Donald Burgess, who came in third in the primary election for Livingston Parish president and subsequently endorsed No. 2 finisher Layton Ricks for the office, reiterated Thursday that Ricks has not offered him a job.
“I’m 70 years old. Why would I want a job?” asked Burgess, who told The Advocate on the day he endorsed Ricks that he had not been promised a job in a Ricks administration.
However, Burgess said Thursday he would not sign a letter, as requested by the Grimmer campaign, saying he wouldn’t accept a job with the parish in the next four years.
“Why would I agree to do that?” Burgess asked.
“I was not promised any kind of a job, but I love this parish with everything I’ve got,” he said. “If I can help this parish, I will do it no matter what Mr. Grimmer thinks.”
Jay Connaughton, spokesman for the Grimmer campaign, said Burgess should put in writing that he won’t accept a job with the parish.
A news release from the campaign said the challenge came after reports surfaced that Burgess was offered a job by Ricks in exchange for Burgess’ endorsement.
“Simply put, any taxpayer-funded job Donald Burgess takes will be tainted,” Connaughton said.
Burgess formerly held the job of director of planning for Livingston Parish.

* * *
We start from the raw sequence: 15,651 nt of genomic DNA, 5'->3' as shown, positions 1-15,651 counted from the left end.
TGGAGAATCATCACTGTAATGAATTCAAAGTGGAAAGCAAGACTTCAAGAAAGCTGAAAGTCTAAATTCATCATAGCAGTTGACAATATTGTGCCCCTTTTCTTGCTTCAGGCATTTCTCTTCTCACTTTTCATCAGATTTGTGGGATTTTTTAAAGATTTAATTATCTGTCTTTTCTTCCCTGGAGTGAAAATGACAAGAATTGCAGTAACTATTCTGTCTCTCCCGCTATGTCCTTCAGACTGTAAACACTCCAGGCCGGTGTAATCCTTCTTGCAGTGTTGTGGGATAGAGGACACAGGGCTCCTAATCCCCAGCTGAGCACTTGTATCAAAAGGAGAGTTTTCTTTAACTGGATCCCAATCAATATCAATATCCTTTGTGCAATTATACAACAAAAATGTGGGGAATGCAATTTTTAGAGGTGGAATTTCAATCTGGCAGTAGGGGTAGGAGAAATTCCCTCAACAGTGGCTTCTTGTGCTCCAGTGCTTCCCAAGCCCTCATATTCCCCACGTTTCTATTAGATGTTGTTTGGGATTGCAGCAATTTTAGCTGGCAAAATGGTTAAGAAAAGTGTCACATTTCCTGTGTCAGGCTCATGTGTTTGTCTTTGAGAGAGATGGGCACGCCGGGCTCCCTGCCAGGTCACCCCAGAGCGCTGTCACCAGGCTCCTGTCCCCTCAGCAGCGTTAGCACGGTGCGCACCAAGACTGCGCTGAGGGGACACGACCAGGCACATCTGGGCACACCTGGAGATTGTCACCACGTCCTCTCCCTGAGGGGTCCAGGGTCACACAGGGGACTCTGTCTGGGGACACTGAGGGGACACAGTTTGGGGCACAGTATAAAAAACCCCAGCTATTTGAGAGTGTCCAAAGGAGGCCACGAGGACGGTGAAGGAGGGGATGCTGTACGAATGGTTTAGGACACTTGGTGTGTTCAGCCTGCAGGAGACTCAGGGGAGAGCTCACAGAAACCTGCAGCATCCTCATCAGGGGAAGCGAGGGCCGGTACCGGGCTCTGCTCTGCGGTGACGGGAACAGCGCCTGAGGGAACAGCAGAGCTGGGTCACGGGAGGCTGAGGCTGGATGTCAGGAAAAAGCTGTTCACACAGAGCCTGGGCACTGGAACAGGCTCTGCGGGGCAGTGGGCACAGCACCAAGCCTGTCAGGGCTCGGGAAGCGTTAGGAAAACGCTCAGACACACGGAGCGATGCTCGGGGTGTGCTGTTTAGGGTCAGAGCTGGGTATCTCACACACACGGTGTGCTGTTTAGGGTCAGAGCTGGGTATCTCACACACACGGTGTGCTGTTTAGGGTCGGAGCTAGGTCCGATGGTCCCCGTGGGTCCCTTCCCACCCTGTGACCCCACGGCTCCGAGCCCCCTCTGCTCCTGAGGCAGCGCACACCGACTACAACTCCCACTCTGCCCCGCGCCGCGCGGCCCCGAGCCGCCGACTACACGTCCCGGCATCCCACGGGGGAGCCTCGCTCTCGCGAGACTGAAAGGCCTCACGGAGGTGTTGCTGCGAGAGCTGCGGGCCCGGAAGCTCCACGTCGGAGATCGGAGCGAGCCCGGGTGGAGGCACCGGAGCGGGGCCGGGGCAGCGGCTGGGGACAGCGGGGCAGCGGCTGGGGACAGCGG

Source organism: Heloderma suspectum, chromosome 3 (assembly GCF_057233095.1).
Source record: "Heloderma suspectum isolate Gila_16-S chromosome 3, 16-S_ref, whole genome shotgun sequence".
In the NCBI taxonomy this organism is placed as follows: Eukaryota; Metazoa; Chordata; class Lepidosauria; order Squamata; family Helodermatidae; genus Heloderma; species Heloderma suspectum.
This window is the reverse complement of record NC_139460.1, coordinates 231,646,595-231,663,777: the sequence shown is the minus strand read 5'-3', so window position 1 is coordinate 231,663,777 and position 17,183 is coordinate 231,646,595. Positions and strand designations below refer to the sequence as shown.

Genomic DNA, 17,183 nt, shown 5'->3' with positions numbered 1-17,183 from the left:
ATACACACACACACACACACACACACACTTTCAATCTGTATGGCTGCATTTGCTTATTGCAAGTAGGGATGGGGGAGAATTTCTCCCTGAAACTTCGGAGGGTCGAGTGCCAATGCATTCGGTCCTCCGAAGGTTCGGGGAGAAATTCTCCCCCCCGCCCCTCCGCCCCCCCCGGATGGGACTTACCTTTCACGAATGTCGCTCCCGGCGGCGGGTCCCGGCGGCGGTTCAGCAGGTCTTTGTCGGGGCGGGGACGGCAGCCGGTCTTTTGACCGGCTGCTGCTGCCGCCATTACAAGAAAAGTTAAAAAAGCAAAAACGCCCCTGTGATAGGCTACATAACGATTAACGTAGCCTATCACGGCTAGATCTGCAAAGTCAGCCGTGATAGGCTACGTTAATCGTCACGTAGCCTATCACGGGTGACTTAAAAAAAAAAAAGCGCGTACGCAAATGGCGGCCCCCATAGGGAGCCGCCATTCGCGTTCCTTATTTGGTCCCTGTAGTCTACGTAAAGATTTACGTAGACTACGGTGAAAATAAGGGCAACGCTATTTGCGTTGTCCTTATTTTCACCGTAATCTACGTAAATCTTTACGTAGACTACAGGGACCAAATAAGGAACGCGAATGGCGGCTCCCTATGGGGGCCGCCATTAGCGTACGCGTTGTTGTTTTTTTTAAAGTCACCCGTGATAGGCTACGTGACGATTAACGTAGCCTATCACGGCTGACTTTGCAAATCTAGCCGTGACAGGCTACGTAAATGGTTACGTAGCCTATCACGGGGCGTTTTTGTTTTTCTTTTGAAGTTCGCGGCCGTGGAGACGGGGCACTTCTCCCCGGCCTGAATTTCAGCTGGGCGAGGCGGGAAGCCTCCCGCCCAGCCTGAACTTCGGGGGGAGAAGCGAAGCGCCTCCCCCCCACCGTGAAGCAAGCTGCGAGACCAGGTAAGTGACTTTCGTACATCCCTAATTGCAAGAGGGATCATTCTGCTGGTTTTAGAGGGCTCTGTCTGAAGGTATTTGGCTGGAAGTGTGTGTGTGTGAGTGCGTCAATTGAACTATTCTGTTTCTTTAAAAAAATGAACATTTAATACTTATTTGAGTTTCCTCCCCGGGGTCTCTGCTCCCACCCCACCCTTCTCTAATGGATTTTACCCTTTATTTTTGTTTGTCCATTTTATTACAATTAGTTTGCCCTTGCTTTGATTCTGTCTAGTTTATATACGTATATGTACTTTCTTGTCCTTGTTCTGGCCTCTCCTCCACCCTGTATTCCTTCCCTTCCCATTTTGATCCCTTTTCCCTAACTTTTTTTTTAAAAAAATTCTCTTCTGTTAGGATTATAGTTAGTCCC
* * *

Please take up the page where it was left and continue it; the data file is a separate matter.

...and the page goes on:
The salary for that job has historically been $80,000 per year, according to the Grimmer news release.
Burgess said he is upset by allegations from the Grimmer campaign that he was promised a job in return for his endorsement of Ricks in the Nov. 19 runoff election.
“I wouldn’t be part of that,” he said.
He said he and Ricks didn’t discuss a job at all in their meeting, but added that he would be “honored” to work for the parish in the future if he could be useful
“There are a lot of problems in the parish,” he said.
Burgess said he is upset Grimmer attacked his integrity.
“I’ve treated Mike Grimmer with every bit of decency I could muster,” Burgess said. “When we were running, I never said one negative thing about him.”
Burgess said he doesn’t know why Grimmer is so upset about Burgess’ decision to back Ricks.
“He just appeared to be the person that is most in line with what I’ve been thinking,” Burgess said of Ricks. “That’s why I picked him.”
“I got beat,” Burgess said. “I’ve got every right in the world to pick my candidate. I don’t know why he is so upset about that.”
Burgess said he has told a lot people who supported him that he will back Ricks and has asked them to do so also.
Burgess received 15 percent of the vote in the Oct. 22 primary, while Grimmer received 45 percent and Ricks picked up 40 percent.